Meet Emery Potter

Nurse Practitioner, Transition-Related Surgery Program

“What’s really special is our people and our people really care. We look for the gaps and we’re willing to learn and willing to provide leadership in closing those gaps. That’s why our TRS program is so successful and so important.”

Women’s College Hospital understands that Transition-Related Surgery (TRS) is an essential and life-saving service. That’s why we’re proud to be home to the first TRS Program at a publicly funded hospital in Canada. Founded in 2019, the program provides plastic surgery, urology, gynecology and anesthesiology services provided by a compassionate team of doctors, nurses, physical therapists, psychologists and social workers.

More than just providing surgeries, our TRS program also promotes better outcomes for the trans community through academic research and medical education. By training and recruiting new residents, surgeons and clinical staff with specialized expertise, we’re building capacity and working to increase access to safe, compassionate surgical care for trans and gender-diverse individuals.

Meet Janelle Noel

Service Coordinator, Sexual Assault/Domestic Violence Care Centre (SA/DVCC)

“We’re the only network of sexual assault care centres in the world, and WCH is the central hub for 37 provincial locations, which creates a provincial standard of care no matter where the patient is.”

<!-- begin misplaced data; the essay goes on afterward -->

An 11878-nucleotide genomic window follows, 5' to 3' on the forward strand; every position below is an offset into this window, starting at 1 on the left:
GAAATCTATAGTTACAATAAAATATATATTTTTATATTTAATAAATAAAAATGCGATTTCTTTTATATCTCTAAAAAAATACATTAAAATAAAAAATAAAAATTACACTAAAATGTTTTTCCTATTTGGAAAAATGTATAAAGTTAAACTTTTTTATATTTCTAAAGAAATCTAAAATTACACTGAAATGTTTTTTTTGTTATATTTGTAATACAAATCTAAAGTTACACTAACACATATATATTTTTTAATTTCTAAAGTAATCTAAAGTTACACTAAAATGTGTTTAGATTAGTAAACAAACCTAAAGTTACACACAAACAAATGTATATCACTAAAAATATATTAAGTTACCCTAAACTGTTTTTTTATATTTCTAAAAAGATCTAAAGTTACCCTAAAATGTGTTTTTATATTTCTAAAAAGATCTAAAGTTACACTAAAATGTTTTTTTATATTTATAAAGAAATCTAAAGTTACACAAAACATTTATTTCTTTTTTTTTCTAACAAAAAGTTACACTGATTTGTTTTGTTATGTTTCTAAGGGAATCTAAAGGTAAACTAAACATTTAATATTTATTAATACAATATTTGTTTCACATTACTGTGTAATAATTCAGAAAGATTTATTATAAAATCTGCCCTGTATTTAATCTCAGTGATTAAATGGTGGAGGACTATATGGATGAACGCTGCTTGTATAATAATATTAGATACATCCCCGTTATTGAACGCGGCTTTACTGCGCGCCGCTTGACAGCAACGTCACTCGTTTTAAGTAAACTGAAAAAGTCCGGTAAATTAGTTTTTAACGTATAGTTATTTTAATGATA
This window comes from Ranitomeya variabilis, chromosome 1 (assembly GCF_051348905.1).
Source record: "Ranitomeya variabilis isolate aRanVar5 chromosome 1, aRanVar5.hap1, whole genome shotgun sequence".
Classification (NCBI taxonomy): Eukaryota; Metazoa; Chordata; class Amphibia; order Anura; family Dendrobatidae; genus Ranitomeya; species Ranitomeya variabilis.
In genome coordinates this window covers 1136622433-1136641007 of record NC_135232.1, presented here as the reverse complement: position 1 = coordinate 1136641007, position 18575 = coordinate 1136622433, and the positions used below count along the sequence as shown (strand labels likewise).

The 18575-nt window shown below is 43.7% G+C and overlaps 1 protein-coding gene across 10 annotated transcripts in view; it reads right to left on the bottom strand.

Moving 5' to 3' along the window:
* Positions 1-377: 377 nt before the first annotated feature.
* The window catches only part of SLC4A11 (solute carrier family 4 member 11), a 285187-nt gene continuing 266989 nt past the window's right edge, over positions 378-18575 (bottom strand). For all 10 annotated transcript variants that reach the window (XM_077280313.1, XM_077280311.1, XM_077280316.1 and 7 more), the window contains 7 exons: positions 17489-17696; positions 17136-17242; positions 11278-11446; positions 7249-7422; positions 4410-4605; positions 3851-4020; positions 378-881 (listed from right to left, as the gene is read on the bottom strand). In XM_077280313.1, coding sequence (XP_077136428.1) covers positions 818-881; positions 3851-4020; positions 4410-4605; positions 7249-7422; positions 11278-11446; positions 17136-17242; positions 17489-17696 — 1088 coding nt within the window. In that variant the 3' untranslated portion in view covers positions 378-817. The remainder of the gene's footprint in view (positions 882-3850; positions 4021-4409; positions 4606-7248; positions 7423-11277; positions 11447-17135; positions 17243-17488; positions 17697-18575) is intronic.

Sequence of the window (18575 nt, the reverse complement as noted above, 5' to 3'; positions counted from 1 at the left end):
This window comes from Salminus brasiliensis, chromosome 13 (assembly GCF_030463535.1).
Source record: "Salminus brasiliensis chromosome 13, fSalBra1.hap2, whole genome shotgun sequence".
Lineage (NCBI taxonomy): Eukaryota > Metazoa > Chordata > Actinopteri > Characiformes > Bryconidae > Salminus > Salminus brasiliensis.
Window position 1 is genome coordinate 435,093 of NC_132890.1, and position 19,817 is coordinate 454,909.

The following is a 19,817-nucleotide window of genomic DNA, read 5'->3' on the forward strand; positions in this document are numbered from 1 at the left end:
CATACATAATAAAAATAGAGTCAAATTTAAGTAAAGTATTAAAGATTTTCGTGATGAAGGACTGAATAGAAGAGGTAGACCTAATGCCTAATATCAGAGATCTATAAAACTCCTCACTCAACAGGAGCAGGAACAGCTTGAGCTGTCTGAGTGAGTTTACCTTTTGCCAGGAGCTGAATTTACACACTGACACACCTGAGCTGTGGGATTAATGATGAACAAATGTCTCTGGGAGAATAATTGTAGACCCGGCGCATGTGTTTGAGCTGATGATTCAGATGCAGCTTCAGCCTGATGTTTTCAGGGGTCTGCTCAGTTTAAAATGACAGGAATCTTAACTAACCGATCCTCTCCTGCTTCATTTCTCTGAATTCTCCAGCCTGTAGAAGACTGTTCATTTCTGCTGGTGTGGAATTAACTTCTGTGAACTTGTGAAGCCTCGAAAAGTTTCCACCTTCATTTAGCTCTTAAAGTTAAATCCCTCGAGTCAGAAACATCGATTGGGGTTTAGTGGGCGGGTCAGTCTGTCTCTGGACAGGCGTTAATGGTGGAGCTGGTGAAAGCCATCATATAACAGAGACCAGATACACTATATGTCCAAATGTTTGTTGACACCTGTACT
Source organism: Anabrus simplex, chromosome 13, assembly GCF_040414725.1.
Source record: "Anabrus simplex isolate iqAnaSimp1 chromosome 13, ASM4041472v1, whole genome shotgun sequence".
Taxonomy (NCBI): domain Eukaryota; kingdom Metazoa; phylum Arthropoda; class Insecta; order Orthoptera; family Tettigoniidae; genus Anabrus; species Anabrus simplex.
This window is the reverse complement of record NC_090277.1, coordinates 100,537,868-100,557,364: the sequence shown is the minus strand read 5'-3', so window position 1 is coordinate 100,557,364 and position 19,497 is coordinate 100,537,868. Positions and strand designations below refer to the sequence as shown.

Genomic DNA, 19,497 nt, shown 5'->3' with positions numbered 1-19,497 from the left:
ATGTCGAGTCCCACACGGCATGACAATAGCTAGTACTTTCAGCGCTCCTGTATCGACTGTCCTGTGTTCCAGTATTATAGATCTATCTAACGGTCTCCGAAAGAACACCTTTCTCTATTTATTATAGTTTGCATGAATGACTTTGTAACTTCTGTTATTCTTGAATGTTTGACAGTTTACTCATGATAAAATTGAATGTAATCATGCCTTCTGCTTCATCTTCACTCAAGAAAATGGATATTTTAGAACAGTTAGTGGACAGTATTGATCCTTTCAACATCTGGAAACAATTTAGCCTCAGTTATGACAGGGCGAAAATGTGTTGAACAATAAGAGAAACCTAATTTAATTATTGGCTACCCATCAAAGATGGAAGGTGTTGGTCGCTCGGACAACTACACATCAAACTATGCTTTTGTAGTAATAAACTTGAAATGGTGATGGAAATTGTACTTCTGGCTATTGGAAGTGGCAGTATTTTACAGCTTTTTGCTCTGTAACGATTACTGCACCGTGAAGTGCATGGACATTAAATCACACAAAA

It’s a shocking statistic: one in three Canadian women experience sexual violence at some point in their lifetime. What’s more, prior to the opening of our SA/DVCC in 1984, those affected weren’t getting the follow up care they needed to move forward.

Today, the SA/DVCC at Women’s College Hospital is the leading provincial hub for the 37 locations of the Ontario Network of Sexual Assault and Domestic Violence Treatment Centres. As such, it sets the standards of excellence, inclusion and care for community organizations that serve sexual assault and domestic violence survivors across the province and has implemented a groundbreaking model for our province.

We see a way forward for victims of violence.

Meet Cindy White

Elder-in-Residence, Traditional Healer, Ganawishkadawe-Centre for Wise Practices in Indigenous Health

“Our Elders teach us we need to stand shoulder to shoulder in a circle, and at WCH that’s what’s happened. There’s been a shift from that boardroom table to a circle, and all people are brought into the circle on equal footing—no matter their background.”